The Collation

Research and Exploration at the Folger

Posts By: Sarah Hovde

How to catalog 100,000 playbills (give or take a few thousand)

You’re probably aware that a significant amount of the Folger’s collection remains uncataloged; the majority of items have at least brief records in our online catalog Hamnet, but even today some collections are accessible only through the card catalog. We don’t like that any more than you do—we want all our materials to easily findable, in one place! However, we have so many materials and only a small staff, and we don’t want to put inaccurate information into the catalog just to have something there.… Continue Reading

The Guild of Women-Binders and the “bindings of tomorrow”

It’s not uncommon for me to encounter small presses, publishers, and binderies with which I’m unfamiliar in the course of my regular work at the Folger. However, few of them have as intriguing a story as the Guild of Women-Binders, which I discovered in our catalog earlier this month. The Guild of Women-Binders was started by Frank Karslake, a London bookseller with ambitious ideas, but little actual experience in bookbinding.… Continue Reading

A promptbook in disguise

It’s time to pull back the curtain on last week’s crocodile mystery: that weird woven material is a close-up photograph of the cover of a promptbook! Both commenters who took a guess last week came pretty close. This particular promptbook was used during an 1838 production of Woman’s wit, or, love’s disguises at the Tremont Theatre in Boston, probably by an actor named Thomas Barry, who performed in New York and Boston during the mid-19th century.… Continue Reading

“A triple badge in Coventry ribbon”

When I retrieved Sh.Misc. 1639 from the shelf, I wasn’t sure what to expect from an item described on the catalog card as “Shakespeare Tercentenary Celebration. Mementoes, tickets, programs…” Many of the components turned out to be fairly common–though no less interesting!—pieces of ephemera such as programs, fundraising letters, performance tickets, and even a train schedule. But one item was a little more exciting.… Continue Reading

“To benefit the suffering Belgians”

As several readers quickly guessed, last week’s crocodile image was a photograph of a Russian edition of Shakespeare’s sonnets. The “ghost” type in the image is due to a glassine (translucent paper) jacket around the volume, which obscures the printed text of the cardboard cover below. This edition was translated by Modest Tchaikovsky (dramatist, librettist, and brother of the Romantic composer Peter Ilyich Tchaikovsky)1, and published in 1914 by I.… Continue Reading

Early Modern Edit-a-Thon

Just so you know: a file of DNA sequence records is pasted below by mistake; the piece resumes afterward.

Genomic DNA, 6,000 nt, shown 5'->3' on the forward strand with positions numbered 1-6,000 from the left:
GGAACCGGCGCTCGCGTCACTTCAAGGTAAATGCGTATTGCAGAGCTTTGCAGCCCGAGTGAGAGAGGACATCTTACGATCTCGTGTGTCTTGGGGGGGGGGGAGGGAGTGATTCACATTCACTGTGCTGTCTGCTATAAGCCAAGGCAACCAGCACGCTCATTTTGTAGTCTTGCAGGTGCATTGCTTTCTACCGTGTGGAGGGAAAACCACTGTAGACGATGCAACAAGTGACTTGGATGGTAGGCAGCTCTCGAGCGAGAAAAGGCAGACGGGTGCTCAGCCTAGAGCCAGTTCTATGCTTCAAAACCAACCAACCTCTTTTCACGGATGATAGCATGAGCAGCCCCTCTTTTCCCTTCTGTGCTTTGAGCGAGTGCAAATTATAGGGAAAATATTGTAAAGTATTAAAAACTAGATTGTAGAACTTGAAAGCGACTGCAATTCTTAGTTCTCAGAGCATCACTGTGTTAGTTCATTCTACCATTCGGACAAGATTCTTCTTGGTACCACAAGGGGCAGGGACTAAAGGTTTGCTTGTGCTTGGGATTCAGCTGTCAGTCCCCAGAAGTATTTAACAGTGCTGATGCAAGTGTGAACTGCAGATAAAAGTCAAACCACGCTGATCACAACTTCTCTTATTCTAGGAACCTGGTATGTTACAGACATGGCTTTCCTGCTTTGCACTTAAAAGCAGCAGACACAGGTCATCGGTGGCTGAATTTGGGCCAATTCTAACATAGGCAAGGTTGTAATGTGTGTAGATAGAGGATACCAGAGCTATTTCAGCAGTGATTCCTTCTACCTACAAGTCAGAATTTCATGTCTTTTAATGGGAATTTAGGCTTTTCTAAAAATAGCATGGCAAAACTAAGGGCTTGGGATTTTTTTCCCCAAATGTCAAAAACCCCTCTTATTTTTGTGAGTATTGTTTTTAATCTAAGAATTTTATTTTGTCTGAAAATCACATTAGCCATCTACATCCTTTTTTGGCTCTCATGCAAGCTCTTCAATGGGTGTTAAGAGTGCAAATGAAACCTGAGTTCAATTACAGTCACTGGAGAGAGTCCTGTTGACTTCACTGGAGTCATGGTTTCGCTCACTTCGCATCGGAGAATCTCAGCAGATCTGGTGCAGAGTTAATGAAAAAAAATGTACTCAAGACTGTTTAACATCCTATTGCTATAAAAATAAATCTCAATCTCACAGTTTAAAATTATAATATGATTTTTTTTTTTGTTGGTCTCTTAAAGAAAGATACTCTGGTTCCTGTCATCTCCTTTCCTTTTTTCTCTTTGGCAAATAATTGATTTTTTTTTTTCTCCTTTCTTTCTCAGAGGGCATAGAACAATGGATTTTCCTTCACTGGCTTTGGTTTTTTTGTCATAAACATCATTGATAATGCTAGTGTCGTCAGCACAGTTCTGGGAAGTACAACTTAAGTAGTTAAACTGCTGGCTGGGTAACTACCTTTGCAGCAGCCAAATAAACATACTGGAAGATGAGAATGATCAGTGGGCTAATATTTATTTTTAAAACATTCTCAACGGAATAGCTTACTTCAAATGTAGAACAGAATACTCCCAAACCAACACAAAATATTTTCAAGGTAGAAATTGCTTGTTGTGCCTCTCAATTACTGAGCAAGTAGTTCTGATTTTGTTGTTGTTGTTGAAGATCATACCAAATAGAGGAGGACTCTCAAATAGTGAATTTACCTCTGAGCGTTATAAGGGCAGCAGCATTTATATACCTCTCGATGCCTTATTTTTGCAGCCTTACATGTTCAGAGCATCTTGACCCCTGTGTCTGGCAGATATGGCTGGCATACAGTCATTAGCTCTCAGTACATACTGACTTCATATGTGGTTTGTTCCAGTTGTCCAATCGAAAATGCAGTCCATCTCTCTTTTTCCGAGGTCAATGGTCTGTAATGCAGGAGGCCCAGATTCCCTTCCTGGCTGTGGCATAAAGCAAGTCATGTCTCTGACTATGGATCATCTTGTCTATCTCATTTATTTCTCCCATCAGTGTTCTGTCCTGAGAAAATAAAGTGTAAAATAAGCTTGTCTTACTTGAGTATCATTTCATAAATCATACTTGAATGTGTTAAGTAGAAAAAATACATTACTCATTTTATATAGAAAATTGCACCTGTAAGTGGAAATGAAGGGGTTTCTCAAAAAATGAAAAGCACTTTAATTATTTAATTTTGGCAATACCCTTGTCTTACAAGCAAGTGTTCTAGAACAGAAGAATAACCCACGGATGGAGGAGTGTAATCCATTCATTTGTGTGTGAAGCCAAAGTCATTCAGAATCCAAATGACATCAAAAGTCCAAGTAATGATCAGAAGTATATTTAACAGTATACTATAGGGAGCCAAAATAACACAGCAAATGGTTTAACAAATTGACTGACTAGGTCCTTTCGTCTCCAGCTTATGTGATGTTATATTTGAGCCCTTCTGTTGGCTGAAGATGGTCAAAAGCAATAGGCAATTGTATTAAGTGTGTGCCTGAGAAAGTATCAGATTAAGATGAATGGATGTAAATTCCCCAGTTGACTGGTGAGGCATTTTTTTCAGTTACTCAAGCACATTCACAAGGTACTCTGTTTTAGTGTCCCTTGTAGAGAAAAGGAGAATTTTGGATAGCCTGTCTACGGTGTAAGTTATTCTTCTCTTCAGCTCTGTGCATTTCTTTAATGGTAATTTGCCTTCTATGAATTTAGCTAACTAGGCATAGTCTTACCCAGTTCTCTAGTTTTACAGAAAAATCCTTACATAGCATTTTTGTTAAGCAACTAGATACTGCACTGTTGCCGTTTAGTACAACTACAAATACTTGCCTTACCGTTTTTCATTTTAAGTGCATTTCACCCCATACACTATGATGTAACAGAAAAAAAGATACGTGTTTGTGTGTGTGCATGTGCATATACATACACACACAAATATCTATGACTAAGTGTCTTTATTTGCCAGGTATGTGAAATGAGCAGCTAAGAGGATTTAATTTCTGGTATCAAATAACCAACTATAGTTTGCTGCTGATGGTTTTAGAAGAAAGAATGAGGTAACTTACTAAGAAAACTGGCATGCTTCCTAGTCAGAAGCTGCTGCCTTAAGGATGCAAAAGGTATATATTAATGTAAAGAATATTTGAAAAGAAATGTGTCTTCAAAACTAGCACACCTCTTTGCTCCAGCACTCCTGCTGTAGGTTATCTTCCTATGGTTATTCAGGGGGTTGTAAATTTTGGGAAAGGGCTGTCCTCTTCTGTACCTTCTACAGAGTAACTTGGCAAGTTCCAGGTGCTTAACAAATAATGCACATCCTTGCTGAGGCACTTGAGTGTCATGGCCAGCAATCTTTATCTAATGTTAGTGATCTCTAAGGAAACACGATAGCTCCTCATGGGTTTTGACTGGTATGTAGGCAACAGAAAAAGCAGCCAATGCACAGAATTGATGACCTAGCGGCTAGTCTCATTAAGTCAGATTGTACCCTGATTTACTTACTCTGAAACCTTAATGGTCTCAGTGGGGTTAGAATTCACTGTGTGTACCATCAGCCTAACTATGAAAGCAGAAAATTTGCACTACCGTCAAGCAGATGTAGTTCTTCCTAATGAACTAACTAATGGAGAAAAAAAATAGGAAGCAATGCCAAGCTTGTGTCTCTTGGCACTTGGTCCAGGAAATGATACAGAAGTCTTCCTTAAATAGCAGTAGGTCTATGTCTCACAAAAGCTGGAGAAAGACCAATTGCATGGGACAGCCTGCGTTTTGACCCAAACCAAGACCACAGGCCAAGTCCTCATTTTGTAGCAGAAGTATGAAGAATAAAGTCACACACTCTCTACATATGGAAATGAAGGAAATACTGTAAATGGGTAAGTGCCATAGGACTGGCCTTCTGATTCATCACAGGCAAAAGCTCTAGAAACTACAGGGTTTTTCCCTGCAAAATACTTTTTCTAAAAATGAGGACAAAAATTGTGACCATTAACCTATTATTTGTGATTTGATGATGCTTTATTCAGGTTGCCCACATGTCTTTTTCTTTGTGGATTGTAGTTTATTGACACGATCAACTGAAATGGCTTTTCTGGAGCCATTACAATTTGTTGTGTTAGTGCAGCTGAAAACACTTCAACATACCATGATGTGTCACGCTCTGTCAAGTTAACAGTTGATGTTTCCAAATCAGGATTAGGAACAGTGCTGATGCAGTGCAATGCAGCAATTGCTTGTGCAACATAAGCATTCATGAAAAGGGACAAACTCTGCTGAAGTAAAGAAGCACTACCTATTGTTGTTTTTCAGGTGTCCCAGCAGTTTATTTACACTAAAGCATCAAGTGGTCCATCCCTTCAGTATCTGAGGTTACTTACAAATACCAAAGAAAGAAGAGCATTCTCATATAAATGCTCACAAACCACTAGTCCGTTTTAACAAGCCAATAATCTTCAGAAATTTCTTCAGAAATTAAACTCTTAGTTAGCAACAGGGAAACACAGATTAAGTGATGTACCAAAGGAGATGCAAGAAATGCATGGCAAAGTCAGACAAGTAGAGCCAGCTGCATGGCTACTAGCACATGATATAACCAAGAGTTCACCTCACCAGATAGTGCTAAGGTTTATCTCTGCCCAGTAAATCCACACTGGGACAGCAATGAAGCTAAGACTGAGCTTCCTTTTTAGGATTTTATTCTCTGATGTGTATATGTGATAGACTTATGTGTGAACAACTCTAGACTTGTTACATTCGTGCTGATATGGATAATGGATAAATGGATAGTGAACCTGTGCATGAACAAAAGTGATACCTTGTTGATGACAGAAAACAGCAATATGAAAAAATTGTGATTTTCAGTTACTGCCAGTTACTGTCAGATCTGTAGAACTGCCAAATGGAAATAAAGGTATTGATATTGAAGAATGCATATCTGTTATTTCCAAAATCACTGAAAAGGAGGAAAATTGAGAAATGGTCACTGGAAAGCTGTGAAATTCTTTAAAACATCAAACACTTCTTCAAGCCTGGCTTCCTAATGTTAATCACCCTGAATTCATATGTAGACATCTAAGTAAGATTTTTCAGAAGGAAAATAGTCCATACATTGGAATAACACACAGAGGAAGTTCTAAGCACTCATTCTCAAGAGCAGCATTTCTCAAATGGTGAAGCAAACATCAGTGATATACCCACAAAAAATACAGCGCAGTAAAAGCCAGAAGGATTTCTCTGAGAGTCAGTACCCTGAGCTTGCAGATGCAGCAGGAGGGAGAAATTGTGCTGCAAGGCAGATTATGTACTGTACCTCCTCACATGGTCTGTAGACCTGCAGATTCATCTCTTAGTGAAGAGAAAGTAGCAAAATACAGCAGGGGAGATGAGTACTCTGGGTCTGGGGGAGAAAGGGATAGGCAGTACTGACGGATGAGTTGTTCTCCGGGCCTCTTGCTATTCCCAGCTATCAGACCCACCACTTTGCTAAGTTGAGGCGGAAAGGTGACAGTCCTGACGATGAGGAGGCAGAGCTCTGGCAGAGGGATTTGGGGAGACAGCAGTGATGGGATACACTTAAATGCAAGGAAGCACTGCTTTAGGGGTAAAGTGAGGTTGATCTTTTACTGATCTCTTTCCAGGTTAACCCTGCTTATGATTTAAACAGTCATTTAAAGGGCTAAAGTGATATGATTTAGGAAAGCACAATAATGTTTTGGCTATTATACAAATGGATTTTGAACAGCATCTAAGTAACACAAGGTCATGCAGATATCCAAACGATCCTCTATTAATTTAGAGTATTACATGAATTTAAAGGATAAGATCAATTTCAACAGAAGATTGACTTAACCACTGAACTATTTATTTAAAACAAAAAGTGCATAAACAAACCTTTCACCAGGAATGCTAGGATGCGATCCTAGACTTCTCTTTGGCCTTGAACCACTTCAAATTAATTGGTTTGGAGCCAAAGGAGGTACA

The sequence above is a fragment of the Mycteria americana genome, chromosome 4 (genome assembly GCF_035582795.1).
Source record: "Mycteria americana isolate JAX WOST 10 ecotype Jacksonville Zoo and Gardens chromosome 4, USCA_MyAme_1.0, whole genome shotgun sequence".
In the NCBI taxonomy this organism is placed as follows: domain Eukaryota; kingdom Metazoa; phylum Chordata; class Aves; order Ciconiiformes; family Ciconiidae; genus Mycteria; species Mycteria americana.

Have you noticed any new articles on Wikipedia lately? An average of 700-800 are added to the English-language Wikipedia each day.1 And recently, some of them were created right here at the Folger. On Friday, May 13th, the Folger held its first official2 edit-a-thon: despite the ominous date and intermittent thunderstorms outside, the Early Modern Edit-a-Thon was a success!… Continue Reading

How to plan a Shakespeare tercentenary

The Folger has a wide assortment of commemorative material relating to Shakespearean celebrations—from David Garrick’s 1769 Shakespeare Jubilee, to tercentaries and quatercentenaries of Shakespeare’s birth (although no materials from the quatercentenary of his death quite yet)—but we hold very few published items that shed light on how those celebrations were organized. Some correspondence of public Shakespeareans touches on celebrations, but is often limited to R.S.V.P.s, after-the-fact congratulations, or incidental mentions (for instance, a letter from Frederick Partington to William Winter referring to “petty revelries“).… Continue Reading

Formal designs

Did you solve last week’s crocodile mystery? It’s a sonnet! A visual representation of the phonetic structures of Shakespeare’s Sonnet No. XXIX, to be precise (rotated sideways to be extra-mysterious). The pattern was created by Marjory Bates Pratt in 1940, as one of her Formal designs for ten Shakespeare sonnets (Sh.Misc. 1128). In Pratt’s own words, “The designs in this book were constructed by means of a method intended to represent visually the basic sound-patterns of poetry.… Continue Reading

Two film studios, alike in dignity…

The Folger owns a variety of printed items related to the cinematic history of Shakespeare—screenplays and manuscript drafts, pressbooks and souvenir programs, and still photographs. Generally, there’s a good chance that we also have the related film recording in some form, but that’s certainly not a guarantee. And in some cases, no other libraries (or private collectors) hold the film recordings either.… Continue Reading

Shakespeare Land

As one reader quickly guessed, the photograph featured in last week’s crocodile post is part of an admission ticket to the Holy Trinity Church in Stratford-upon-Avon, Shakespeare’s burial place. This ticket is one window onto the growth of tourism in 19th-century Stratford-upon-Avon, and also highlights the importance of ephemera (printed materials such as tickets, programs, greeting cards, or souvenir stickers that are meant for very temporary use) in the study of history.… Continue Reading

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